But then, as now, I was neurotic. Vegas gave us 5 points. I was convinced we would lose. I'm a Jets fan. We handle success only slightly worse than we handle failure.
Of course, we did not lose. We covered, and we covered eight times over, and we announced to the world of college football that Penn State was for real, that you could doubt us at your own risk, that this was one damn good football team that could back up its national title aspirations. It was 48-7, and it wasn't even that close.
I doubt I really need to recount the events of the game, except to note the images that still burn bright in my mind, that called this game to mind almost instantly as my favorite. I remember Derrick Williams taking a punt return to the house to make it 17-0 early in the second quarter, and thinking, for the first time, that this was really happening. I remember Aaron Maybin, then still a freshman--who, we figured, would probably fill out that lanky frame in the next few years, and who had earlier in the season filled the shoes of 2007 All-Big Ten defensive end Maurice Evans, after the latter was suspended for having marijuana in his apartment--wreaking as much havoc as anyone ever has en route to winning Big Ten defensive player of the week. They credited him with a pair of sacks, and a pair of forced fumbles, and even that doesn't do justice to the game he had, showcasing the motor that would earn him millions of dollars and an abbreviated NFL career as he raced down Badger quarterbacks from behind, as he beat linemen into the backfield and tripped up ballcarriers, as he knocked down passes and frustrated rollouts. as he knocked the pants off some sorry Badger lineman who was looking the wrong way after an interception.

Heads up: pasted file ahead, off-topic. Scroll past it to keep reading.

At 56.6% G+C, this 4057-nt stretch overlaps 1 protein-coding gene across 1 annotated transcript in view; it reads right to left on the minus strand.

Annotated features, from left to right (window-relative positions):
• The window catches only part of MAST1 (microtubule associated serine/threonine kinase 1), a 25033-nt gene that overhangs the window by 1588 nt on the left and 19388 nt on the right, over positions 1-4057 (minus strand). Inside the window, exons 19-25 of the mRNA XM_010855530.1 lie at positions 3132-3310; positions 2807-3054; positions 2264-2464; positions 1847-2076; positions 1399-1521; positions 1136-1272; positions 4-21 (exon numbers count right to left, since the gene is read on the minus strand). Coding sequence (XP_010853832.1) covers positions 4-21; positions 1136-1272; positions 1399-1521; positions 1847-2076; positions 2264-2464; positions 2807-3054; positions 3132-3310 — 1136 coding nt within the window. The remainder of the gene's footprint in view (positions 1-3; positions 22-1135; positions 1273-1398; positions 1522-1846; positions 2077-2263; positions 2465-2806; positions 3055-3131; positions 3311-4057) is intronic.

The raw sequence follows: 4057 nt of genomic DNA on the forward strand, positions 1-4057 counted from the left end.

I remember Daryll Clark, throwing for one score and running in a pair more, and just as importantly running a pure speed option to the outside to perfection, absorbing a devastating blow but not before pitching the ball perfectly to Evan Royster, who could walk it in for the game's first touchdown. It was that Wisconsin game that brought us the lasting image of that season, of Clark's career, an image that continues to populate message boards and comment sections of this very blog to this very day. It was 48-7, the final, but it might as well have been 100-0. We had arrived, we were on cloud nine, and nothing could bring us down from that high. I watched the game at the Big Onion, in the East Halls commons. The fourth quarter was a cumulative celebration. As the clocked ticked to zero, we broke out with chants of "We Want Texas," chants that would ring out across Beaver Canyon two weeks later after we beat Ohio State and after the first "riot" of my Penn State career, but never were they truer, more urgent, more meaningful than when a group of freshmen finally realized that they might just have come in on the ground floor of something very, very special.
Here are the game highlights. By focusing on the emotions, I'm probably selling it short. But I've never had so much fun watching a game of football in my life. And I doubt I ever will.